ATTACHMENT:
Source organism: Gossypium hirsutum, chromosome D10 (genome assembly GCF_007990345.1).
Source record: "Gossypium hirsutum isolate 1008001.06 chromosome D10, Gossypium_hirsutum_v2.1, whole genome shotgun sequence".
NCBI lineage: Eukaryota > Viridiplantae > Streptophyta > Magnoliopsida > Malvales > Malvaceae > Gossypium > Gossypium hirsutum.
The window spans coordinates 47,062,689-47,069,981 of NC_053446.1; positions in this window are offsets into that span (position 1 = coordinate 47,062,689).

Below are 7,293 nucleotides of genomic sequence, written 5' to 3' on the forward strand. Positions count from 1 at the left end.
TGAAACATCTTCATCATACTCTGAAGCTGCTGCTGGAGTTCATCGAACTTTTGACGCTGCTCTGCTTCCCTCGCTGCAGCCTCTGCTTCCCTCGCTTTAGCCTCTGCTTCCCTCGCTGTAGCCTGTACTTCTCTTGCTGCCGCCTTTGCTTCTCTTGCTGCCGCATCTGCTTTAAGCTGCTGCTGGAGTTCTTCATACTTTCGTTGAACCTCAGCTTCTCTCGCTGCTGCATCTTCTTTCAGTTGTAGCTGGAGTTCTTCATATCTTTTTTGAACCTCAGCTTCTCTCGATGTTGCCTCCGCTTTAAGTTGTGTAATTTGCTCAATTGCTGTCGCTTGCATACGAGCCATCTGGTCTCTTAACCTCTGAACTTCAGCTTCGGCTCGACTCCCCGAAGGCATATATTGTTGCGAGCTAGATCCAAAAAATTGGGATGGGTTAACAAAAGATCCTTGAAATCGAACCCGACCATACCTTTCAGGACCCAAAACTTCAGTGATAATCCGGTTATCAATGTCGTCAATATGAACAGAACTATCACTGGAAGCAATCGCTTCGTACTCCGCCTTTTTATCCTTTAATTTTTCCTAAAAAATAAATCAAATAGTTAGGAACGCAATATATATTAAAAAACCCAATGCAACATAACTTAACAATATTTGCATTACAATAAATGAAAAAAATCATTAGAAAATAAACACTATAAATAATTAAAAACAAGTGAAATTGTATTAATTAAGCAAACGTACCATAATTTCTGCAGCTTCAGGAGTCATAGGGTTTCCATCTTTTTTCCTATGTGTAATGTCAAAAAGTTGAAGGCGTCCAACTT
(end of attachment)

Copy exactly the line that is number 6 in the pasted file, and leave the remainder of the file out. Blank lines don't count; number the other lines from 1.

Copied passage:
TGAAACATCTTCATCATACTCTGAAGCTGCTGCTGGAGTTCATCGAACTTTTGACGCTGCTCTGCTTCCCTCGCTGCAGCCTCTGCTTCCCTCGCTTTAGCCTCTGCTTCCCTCGCTGTAGCCTGTACTTCTCTTGCTGCCGCCTTTGCTTCTCTTGCTGCCGCATCTGCTTTAAGCTGCTGCTGGAGTTCTTCATACTTTCGTTGAACCTCAGCTTCTCTCGCTGCTGCATCTTCTTTCAGTTGTAGCTGGAGTTCTTCATATCTTTTTTGAACCTCAGCTTCTCTCGATGTTGCCTCCGCTTTAAGTTGTGTAATTTGCTCAATTGCTGTCGCTTGCATACGAGCCATCTGGTCTCTTAACCTCTGAACTTCAGCTTCGGCTCGACTCCCCGAAGGCATATATTGTTGCGAGCTAGATCCAAAAAATTGGGATGGGTTAACAAAAGATCCTTGAAATCGAACCCGACCATACCTTTCAGGACCCAAAACTTCAGTGATAATCCGGTTATCAATGTCGTCAATATGAACAGAACTATCACTGGAAGCAATCGCTTCGTACTCCGCCTTTTTATCCTTTAATTTTTCCTAAAAAATAAATCAAATAGTTAGGAACGCAATATATATTAAAAAACCCAATGCAACATAACTTAACAATATTTGCATTACAATAAATGAAAAAAATCATTAGAAAATAAACACTATAAATAATTAAAAACAAGTGAAATTGTATTAATTAAGCAAACGTACCATAATTTCTGCAGCTTCAGGAGTCATAGGGTTTCCATCTTTTTTCCTATGTGTAATGTCAAAAAGTTGAAGGCGTCCAACTT